India on Wednesday asked members of the World Trade Organisation (WTO) to review the continuation of the moratorium on customs duties on e-commerce trade, seeking a change in status quo prevailing over the past 24 years.
Speaking at the thematic session on e-commerce work programme and moratorium at the 12th ministerial conference of the WTO, commerce and industry minister Piyush Goyal stressed that the financial consequences of such a moratorium have been mostly borne by the developing countries.
According to an estimate, 86 out of 95 developing countries are net importers of digital products and only five big tech giant companies are controlling the market.
Between 2017 and 2020, developing countries have lost potential tariff revenue of at least $50 billion only on the import of 49 digital products, Goyal said. About 95% of this revenue tariff loss is borne by the developing countries. By 2025, this potential revenue loss is estimated to be about $30 billion a year.
WTO members have agreed not to slap customs duties on electronics transmission since 1998 and the moratorium has been extended periodically at successive ministerial conferences. The validity of the current extension is up to the 12th ministerial. Many members, mainly the developed countries, are seeking another extension up to the 13th ministerial (whenever it’s held).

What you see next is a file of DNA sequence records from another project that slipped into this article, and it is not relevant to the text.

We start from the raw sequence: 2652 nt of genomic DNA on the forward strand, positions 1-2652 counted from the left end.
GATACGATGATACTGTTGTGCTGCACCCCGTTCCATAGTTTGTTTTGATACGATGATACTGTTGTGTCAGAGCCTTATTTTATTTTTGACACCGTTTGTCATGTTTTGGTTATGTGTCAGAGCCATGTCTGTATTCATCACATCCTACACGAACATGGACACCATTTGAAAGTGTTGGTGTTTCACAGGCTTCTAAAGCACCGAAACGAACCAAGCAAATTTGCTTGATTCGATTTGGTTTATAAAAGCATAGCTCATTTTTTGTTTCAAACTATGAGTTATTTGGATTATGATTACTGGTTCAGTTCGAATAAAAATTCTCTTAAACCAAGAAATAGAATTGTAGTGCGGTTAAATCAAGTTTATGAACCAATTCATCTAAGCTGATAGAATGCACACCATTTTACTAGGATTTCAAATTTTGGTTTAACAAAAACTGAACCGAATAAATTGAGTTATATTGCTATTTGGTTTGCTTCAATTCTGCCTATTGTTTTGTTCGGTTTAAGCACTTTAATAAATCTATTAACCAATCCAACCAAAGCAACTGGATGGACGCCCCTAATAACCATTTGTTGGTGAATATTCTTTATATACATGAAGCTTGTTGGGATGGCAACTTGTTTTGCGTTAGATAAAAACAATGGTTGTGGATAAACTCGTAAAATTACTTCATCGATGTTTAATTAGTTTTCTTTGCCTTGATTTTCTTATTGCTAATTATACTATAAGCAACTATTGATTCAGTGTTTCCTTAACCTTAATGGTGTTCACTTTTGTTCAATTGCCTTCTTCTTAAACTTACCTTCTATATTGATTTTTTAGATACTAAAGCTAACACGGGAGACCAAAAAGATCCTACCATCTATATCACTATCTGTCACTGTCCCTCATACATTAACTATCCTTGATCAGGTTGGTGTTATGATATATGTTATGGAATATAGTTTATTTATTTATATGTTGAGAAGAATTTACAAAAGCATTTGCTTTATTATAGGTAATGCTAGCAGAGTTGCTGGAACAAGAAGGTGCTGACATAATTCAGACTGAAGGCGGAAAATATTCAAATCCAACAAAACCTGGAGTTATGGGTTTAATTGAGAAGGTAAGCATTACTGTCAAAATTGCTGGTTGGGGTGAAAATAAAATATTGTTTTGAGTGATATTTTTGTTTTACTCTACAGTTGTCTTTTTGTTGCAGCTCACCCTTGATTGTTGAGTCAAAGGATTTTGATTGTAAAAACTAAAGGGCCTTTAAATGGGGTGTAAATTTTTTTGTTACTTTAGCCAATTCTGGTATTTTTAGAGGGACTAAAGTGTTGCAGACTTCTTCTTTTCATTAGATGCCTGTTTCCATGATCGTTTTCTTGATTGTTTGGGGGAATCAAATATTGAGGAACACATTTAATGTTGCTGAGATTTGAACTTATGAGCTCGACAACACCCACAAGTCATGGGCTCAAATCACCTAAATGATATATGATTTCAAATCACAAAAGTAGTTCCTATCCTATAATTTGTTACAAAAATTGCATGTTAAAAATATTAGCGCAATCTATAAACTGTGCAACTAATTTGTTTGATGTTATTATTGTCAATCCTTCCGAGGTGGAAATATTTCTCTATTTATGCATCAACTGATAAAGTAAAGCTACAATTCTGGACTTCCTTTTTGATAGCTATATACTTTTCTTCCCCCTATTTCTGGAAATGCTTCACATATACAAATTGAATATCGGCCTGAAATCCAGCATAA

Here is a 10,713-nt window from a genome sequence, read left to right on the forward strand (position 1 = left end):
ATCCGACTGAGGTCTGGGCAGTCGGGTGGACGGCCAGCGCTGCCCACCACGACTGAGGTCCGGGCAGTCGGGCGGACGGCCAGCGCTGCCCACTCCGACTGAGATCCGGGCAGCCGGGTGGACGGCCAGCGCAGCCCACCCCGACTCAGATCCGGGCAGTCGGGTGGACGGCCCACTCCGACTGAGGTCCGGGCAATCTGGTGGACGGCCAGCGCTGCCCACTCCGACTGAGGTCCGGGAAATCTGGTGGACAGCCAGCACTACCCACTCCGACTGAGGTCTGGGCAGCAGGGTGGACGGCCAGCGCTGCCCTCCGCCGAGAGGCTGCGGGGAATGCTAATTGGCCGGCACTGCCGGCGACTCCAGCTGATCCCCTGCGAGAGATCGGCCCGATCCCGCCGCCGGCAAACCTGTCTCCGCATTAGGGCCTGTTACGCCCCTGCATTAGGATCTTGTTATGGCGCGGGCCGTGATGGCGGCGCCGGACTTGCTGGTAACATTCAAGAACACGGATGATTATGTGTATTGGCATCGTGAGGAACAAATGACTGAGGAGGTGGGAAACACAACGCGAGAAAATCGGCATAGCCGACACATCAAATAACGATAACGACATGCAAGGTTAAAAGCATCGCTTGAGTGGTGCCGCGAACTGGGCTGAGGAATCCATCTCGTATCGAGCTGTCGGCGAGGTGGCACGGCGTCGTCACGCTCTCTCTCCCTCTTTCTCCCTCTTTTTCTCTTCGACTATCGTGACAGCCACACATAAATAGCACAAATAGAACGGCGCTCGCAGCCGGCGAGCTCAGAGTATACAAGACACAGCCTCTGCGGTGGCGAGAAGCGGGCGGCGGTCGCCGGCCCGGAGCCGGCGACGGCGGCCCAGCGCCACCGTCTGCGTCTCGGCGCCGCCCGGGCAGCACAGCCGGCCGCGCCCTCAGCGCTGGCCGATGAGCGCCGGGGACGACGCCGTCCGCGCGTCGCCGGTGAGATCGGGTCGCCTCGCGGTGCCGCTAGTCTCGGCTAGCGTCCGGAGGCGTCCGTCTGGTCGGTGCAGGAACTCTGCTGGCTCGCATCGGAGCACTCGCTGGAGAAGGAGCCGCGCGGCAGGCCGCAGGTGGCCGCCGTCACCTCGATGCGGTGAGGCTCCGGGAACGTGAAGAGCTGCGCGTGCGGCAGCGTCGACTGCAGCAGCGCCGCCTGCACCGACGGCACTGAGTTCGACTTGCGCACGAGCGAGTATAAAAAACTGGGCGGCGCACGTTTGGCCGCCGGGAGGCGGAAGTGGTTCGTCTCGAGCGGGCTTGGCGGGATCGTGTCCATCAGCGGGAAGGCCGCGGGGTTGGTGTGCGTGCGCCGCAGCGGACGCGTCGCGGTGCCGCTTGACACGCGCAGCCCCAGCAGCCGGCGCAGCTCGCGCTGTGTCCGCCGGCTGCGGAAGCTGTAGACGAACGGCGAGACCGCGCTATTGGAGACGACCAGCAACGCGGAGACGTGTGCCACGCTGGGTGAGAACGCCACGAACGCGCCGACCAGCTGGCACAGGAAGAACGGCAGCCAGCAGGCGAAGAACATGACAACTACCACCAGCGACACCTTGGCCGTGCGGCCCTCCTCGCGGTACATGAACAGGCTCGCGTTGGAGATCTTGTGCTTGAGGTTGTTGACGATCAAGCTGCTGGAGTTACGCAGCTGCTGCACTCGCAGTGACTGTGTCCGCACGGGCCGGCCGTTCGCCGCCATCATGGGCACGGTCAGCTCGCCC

While small exporters of physical products like textiles, handloom, clothing, footwear, mainly based out of developing countries, are facing both domestic taxes and customs duties, the big digital exporters are being exempted from custom duties due to the moratorium, Goyal said.
An estimate points out that about 40% of cross-border physical trade globally will be replaced by 3D printing by 2040.
“This will actually jeopardise domestic manufacturing capacities which will be subjected to regular tariffs, which would actually become totally uncompetitive. I think this moratorium which has been continuing for 24 years needs to be reviewed, relooked at,” Goyal said.
“Is it fair that the cost of the moratorium is almost completely borne by the developing countries for extending duty free quota, quota free market access, largely for a very few players? Can we justify this wealth accumulated by Big Tech at the cost of the ability of the emerging markets to generate resources, to meet the basic needs of their large population?” the minister asked.
Since most countries didn’t have concrete policies on e-commerce, which was an emerging area of trade in even developed countries in 1998, they had decided to establish a work programme on it to hold intensive talks and also impose a moratorium on customs duties on electronics transmission.
Interestingly, even over two decades later, WTO members have neither defined what constitutes electronics transmission nor come to an understanding on its coverage of products, let alone finding ways to impose the duties. This has made it difficult for countries to even tax imports of products that can somehow be linked to digital goods.